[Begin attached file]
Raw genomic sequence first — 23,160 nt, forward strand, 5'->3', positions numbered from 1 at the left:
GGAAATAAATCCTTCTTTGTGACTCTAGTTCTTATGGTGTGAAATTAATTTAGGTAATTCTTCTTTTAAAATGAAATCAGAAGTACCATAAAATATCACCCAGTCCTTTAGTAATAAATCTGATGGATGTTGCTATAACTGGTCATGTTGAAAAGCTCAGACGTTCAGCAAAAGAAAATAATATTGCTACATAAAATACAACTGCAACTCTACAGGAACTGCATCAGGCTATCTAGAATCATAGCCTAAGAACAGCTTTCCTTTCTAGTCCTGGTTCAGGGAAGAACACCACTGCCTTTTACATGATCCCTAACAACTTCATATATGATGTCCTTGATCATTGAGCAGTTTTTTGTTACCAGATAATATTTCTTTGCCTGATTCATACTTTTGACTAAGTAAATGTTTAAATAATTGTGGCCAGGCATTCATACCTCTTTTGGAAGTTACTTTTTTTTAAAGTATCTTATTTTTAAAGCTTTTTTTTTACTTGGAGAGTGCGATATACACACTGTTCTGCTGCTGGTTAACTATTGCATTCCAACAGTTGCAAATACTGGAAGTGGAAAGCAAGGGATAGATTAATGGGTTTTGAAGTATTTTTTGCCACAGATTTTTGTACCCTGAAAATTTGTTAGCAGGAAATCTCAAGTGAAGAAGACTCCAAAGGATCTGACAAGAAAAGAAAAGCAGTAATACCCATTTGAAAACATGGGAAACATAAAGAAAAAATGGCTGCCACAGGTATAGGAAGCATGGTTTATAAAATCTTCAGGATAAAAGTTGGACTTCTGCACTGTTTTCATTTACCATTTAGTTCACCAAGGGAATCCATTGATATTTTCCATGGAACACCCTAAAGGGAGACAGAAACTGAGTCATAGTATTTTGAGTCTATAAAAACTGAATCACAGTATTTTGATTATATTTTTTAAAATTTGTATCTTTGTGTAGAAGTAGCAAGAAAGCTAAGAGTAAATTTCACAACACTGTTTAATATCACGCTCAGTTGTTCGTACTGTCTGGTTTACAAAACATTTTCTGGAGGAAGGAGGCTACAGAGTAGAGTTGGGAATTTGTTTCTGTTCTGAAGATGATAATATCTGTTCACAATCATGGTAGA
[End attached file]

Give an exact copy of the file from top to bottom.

Raw genomic sequence first — 23,160 nt, forward strand, 5'->3', positions numbered from 1 at the left:
GGAAATAAATCCTTCTTTGTGACTCTAGTTCTTATGGTGTGAAATTAATTTAGGTAATTCTTCTTTTAAAATGAAATCAGAAGTACCATAAAATATCACCCAGTCCTTTAGTAATAAATCTGATGGATGTTGCTATAACTGGTCATGTTGAAAAGCTCAGACGTTCAGCAAAAGAAAATAATATTGCTACATAAAATACAACTGCAACTCTACAGGAACTGCATCAGGCTATCTAGAATCATAGCCTAAGAACAGCTTTCCTTTCTAGTCCTGGTTCAGGGAAGAACACCACTGCCTTTTACATGATCCCTAACAACTTCATATATGATGTCCTTGATCATTGAGCAGTTTTTTGTTACCAGATAATATTTCTTTGCCTGATTCATACTTTTGACTAAGTAAATGTTTAAATAATTGTGGCCAGGCATTCATACCTCTTTTGGAAGTTACTTTTTTTTAAAGTATCTTATTTTTAAAGCTTTTTTTTTACTTGGAGAGTGCGATATACACACTGTTCTGCTGCTGGTTAACTATTGCATTCCAACAGTTGCAAATACTGGAAGTGGAAAGCAAGGGATAGATTAATGGGTTTTGAAGTATTTTTTGCCACAGATTTTTGTACCCTGAAAATTTGTTAGCAGGAAATCTCAAGTGAAGAAGACTCCAAAGGATCTGACAAGAAAAGAAAAGCAGTAATACCCATTTGAAAACATGGGAAACATAAAGAAAAAATGGCTGCCACAGGTATAGGAAGCATGGTTTATAAAATCTTCAGGATAAAAGTTGGACTTCTGCACTGTTTTCATTTACCATTTAGTTCACCAAGGGAATCCATTGATATTTTCCATGGAACACCCTAAAGGGAGACAGAAACTGAGTCATAGTATTTTGAGTCTATAAAAACTGAATCACAGTATTTTGATTATATTTTTTAAAATTTGTATCTTTGTGTAGAAGTAGCAAGAAAGCTAAGAGTAAATTTCACAACACTGTTTAATATCACGCTCAGTTGTTCGTACTGTCTGGTTTACAAAACATTTTCTGGAGGAAGGAGGCTACAGAGTAGAGTTGGGAATTTGTTTCTGTTCTGAAGATGATAATATCTGTTCACAATCATGGTAGA